Unlike HBV, vertical transmission plays a small role in the transmission of HCV. A large study investigating vertical transmission of HCV has shown a 5.1% rate of HCV-RNA viremia at 1 year in newborns whose mothers were known to have HCV viremia.65 High maternal viremia levels, maternal peripheral blood mononuclear infection by HCV, membrane rupture of longer than 6 hours and procedures exposing the infant to maternal blood infected are associated with an increased risk of perinatal transmission.66, 67 HIV coinfection also confers higher rates of transmission and may do so via immunosuppression of the mother with subsequent increased viremic titers.68, 69, 70 Further investigation is necessary to determine whether HCV genotype plays a role in transmission rate. Breastfeeding is not contraindicated, as only very low levels of HCV-RNA are detected in breast milk.71 The administration immune globulin to newborns has not been examined in controlled clinical trials. 


A series of eight mothers with hepatitis E virus infection showed that six of their newborns had evidence for clinical hepatitis E infection, two of whom died within 24 hours after delivery.72 Another series of 19 HEV infected pregnant women showed that 15 babies had evidence of vertically transmitted HEV infection at birth, and mortality in the first week was nearly 50%.73 Current evidence suggests that, intrauterine transmission of hepatitis E virus from mother to child is accompanied by increased fetal and neonatal risks.33 Children born to women with known hepatitis E virus infection should be monitored closely after birth for signs of infection.71 There is at present no proof of the efficacy of immune globulin prophylaxis for the prevention of HEV.74

Table 3 summarizes the strategies currently used in neonatal prophylaxis.

Table 3. Neonatal prophylaxis



Hepatitis A

0.02 mL/kg immune globulin IM at birth

Hepatitis B

Hepatitis B recombinant vaccine (HBIg) (Recombivax 5 μg IM or Energix-B 10 μg IM) at birth and at 1 and 6 months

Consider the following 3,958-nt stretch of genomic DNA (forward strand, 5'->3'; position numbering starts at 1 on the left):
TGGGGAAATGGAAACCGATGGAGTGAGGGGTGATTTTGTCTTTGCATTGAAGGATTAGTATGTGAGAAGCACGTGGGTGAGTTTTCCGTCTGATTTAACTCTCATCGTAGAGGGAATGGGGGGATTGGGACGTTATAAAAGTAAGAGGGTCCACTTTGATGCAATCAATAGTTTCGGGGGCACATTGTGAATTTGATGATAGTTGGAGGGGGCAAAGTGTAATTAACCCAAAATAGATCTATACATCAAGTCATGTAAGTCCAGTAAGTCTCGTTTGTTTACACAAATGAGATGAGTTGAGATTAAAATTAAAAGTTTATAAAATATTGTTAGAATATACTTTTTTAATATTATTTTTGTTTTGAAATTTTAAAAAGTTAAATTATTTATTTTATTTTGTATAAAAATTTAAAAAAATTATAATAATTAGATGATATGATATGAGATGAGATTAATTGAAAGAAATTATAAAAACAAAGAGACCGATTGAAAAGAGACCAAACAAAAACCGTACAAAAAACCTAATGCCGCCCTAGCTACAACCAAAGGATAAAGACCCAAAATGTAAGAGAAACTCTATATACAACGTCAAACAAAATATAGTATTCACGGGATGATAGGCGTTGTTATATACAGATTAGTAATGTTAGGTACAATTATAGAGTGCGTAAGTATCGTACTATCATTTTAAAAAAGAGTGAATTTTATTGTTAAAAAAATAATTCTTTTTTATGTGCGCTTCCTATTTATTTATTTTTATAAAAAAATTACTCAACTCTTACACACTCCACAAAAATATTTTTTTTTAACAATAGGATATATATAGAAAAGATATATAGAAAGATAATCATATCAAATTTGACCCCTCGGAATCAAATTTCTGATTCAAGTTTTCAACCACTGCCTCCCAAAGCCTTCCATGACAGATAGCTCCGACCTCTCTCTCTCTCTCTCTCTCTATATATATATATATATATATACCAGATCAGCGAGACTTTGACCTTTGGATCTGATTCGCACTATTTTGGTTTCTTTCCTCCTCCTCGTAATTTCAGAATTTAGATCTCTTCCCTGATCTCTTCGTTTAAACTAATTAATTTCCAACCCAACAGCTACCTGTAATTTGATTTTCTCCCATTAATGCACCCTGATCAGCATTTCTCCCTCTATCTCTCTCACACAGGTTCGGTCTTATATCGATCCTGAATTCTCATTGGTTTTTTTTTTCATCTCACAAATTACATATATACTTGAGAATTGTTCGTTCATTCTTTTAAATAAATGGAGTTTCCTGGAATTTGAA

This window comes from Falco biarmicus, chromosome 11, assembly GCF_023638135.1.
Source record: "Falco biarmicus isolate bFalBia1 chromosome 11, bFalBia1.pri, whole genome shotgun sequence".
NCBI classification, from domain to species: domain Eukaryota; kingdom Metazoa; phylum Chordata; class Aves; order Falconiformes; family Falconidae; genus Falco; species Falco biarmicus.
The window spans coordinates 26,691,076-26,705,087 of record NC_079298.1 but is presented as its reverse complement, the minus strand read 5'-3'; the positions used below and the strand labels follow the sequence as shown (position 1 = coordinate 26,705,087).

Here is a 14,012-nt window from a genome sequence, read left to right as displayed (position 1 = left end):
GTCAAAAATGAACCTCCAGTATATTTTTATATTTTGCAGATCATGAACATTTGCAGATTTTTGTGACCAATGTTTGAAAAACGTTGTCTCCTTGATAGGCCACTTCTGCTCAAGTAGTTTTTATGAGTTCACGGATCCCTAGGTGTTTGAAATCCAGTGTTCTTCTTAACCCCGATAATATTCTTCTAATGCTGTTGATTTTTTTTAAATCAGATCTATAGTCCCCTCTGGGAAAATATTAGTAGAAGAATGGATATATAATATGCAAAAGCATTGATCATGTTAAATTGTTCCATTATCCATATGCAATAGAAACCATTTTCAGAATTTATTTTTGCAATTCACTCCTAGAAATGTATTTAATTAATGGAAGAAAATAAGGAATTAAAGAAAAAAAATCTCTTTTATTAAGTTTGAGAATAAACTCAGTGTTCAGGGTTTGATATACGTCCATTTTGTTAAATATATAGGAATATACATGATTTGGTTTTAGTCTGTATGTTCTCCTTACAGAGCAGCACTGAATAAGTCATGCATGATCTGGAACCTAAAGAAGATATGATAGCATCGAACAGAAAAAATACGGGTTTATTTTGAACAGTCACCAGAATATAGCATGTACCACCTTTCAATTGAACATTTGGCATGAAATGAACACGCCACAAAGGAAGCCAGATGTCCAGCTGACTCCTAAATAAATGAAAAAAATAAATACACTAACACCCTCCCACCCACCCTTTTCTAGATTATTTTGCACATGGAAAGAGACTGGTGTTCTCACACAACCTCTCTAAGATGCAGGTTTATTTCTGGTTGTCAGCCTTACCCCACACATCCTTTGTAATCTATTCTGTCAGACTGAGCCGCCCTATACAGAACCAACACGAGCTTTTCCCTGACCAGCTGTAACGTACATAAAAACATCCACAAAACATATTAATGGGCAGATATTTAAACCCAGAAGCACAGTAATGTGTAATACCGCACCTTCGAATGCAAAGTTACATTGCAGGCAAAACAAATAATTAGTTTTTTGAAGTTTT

Hepatitis C

No proven therapy

Hepatitis E

Undergoing clinical trials


Cholestatic disorders

Cholestasis can be defined physiologically as a decrease in bile flow. The differential diagnosis of biliary stasis, schematically divided into intrahepatic and extrahepatic types, progresses from biliary structures within the liver (bile canaliculi, ductules, and ducts) to the extrahepatic tree. Both share symptoms, such as jaundice and generalized pruritus. Right upper quadrant pain is more suggestive of extrahepatic biliary obstruction. Elevations of AP, 5'-nucleotidase, or GGT are common in such cases. Bilirubin rises in accordance with the extent of impairment of bile flow. Ultrasonography is the test of choice for the initial evaluation of cholestasis in pregnancy, being mindful that common bile duct or intrahepatic ductal dilatation may be intermittent in the presence of an intraluminal stone.

In the second and third trimester, cholesterol secretion into bile increases relative to bile acids and phospholipid, promoting the formation of supersaturated lithogenic bile. The prevalence of gallstones increases 5–12% in pregnancy, though only 0.1–0.3% patients become symptomatic. A review of the literature suggests that surgical management of cholecystitis should be reserved only for complicated or unremitting cases, since 73–90% of cases of acute cholecystitis in pregnancy resolve with medical management.75, 76 Surgical intervention is necessary at times, however, indications for surgery in the pregnant woman are not yet clearly established. Recent studies have suggested earlier surgical intervention may be associated with less complications compared to conservative management.75, 77, 78 While studies have shown the safety of laparoscopic cholecystectomy in all trimesters, avoiding surgery in the first trimester lessens the risk to the fetus. Optimally surgery is recommended during the second (preferably) or third trimester, noting that as the gravid uterus expands, surgery may become more technically challenging.79, 80, 75, 77, 78 For patients with symptomatic choledocholithiasis, endoscopic retrograde cholangiopancreatography (ERCP) appears to be reasonably safe if the radiation dose is kept to a minimum.75, 81, 82